So, I got a lot of responses about my last blog, where I came out, as they say. These have been mainly positive. Many saying "Congratulations!" or "That's a brave step." Many gay friends had suspected, many straight ones hadn't. Looks like "takes one to know one" is true. My sisters were surprised to hear me finally say it, but were not surprised at it.
My good friend Sam Milazzo I knew would have an interesting reaction, but in the end, he was positive about it as well.
I did get a couple comments from someone condemning homosexuality as a chosen sin and an abomination, but I deleted these. After getting rid of the second one, I was checking my Facebook (as I do way too often), and noted a man from church on my friends list. He had a post and the wording sounded quite familiar. I removed him from my friends list. The next day, he sent me a message saying that if I loved Jesus, I should renounce my sinful ways and repent. Following that, I blocked him. Nothing since.
Christianity has been a big part of my life, which complicated matters when I began to suspect I was gay. What Christians would tell me about homosexuality and what I was learning about it just didn't fit. They say homosexuality is a choice, which already makes no sense to me. I have also been taught that murder is a choice, and I haven't made a choice to murder anyone. (Feel like it sometimes or joke about it, yes.) And why am I sinful when all I did was make a realization about myself? Why on earth would I choose to be gay when I knew gays are discriminated against (I have to admit to being anti-gay in the past, oh, how the tables turn...) and also heard all sorts of other negative things about them?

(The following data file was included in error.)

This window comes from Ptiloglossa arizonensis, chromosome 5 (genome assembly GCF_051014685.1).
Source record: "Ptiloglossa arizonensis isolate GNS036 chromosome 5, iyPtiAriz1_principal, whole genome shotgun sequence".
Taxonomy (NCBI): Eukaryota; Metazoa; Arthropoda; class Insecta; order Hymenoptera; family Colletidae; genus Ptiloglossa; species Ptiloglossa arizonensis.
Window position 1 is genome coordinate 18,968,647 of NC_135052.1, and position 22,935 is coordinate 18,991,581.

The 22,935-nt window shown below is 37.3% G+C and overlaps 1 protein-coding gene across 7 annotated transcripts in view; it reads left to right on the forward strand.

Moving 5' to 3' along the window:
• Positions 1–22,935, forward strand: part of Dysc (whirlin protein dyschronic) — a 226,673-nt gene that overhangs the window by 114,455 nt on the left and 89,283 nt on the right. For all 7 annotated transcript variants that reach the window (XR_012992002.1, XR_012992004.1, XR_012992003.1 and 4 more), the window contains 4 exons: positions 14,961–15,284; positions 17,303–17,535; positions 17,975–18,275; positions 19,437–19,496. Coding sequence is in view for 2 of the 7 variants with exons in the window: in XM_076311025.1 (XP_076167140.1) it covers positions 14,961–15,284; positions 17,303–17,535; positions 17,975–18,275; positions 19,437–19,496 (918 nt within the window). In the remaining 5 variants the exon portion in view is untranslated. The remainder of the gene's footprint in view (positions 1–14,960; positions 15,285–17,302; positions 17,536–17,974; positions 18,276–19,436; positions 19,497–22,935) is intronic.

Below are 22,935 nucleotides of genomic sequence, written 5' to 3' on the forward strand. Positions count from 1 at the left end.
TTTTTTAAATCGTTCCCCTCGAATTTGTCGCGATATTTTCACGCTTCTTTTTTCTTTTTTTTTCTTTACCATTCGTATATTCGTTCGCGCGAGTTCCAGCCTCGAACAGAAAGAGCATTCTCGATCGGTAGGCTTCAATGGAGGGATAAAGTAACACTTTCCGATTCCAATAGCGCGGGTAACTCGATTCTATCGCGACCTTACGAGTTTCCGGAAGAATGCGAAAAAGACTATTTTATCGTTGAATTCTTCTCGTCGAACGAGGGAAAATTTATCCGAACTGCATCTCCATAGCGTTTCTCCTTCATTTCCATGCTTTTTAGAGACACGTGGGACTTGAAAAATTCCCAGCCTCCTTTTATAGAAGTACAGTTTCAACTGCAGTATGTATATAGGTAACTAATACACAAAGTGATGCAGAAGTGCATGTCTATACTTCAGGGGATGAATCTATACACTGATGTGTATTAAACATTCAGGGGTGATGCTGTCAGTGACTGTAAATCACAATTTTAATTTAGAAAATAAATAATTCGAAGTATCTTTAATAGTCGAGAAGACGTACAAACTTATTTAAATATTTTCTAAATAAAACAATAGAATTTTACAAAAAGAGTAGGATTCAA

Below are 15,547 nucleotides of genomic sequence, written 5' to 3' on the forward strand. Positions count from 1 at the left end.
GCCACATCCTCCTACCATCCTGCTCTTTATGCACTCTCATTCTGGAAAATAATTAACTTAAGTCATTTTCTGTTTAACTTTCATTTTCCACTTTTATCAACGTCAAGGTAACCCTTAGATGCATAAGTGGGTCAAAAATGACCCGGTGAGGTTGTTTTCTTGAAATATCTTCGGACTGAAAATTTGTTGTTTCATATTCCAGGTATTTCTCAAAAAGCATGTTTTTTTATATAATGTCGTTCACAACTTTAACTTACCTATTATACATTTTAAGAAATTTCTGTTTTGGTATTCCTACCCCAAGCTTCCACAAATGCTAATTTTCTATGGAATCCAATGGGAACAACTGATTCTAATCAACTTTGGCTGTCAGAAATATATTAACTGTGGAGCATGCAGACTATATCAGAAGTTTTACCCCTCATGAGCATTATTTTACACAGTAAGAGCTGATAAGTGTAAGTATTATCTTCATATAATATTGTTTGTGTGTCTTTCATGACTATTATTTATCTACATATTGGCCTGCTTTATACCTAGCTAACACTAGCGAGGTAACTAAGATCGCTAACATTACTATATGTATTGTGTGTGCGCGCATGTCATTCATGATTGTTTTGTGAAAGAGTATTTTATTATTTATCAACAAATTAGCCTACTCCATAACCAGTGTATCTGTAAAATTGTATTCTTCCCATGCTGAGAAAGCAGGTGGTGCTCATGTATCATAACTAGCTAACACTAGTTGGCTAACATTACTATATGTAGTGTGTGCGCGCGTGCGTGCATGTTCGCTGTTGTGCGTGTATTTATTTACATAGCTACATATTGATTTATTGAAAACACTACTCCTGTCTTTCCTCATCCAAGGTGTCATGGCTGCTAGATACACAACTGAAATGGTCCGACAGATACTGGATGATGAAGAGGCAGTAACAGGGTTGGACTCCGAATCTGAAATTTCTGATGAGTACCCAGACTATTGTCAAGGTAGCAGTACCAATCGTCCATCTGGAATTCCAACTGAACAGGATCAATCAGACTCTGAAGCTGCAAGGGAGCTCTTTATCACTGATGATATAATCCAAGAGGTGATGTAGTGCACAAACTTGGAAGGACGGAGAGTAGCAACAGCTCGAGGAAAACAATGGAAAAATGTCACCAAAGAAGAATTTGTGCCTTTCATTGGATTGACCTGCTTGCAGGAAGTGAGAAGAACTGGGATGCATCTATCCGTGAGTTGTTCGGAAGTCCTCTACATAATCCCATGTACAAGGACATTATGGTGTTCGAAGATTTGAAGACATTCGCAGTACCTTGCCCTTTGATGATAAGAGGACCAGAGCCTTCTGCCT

Why would I choose to be gay? I didn't.
There are theories and scientific research about why sexual attractions differ, but frankly, I don't think we'll ever really understand it. All I know is, it isn't a choice I made. If sexual orientation was a choice, the greedy human nature would stipulate that we'd see more bisexuals.
I was wondering about the other people from church. I haven't attended regularly in about two years or longer. Travel issues were one reason and then I opened up my work schedule to include Sunday and they have been scheduling me then.
At work, I overheard a coworker—a young girl who attends the Christian school the church operates—tell about her uncle who had volunteered to teach math at the school. They discovered he was gay, and he was shunned.
And upon hearing that, I knew that if I went back and was honest with them, I'd just get the same treatment. So, that night, I removed them all from my Facebook friends list. I don't hate these people. These have been some of the kindest, warmest, and most generous people I've met. But their leaders didn't try to understand what it means to be gay and were quick to judge and condemn instead of reaching out in some of that unconditional love they teach about. Furthermore, they have made little to no effort to contact me in the past two years, so I think we've all moved on.
My sister Audrey and my brother Aaron's wife Jessica were both quite supportive, Audrey publicly asking why we're quick to judge and condemn people we think have sinned when we know we're not perfect. I know I'm not perfect, and I know I don't have all the answers, nor will I pretend to.
The man who had contacted me, Audrey had babysat for him once and his daughters blatantly asked her if she was poor. We never had a lot of money, being a large family, and Audrey was quite hurt by the question as I recall.
I actually feel sorry for these people.
I know not all Christians are like that. There's reports of Christians who went to a pride parade and held up signs apologizing for how they've spread hate in the name of God. An article called "I'm Christian, Unless You're Gay" went viral and challenged the subconscious idea that differences make people unworthy of love.
I suppose I'm actually lucky I've really only had one really bad reaction to my coming out, but that single one really hurt and made me think a lot.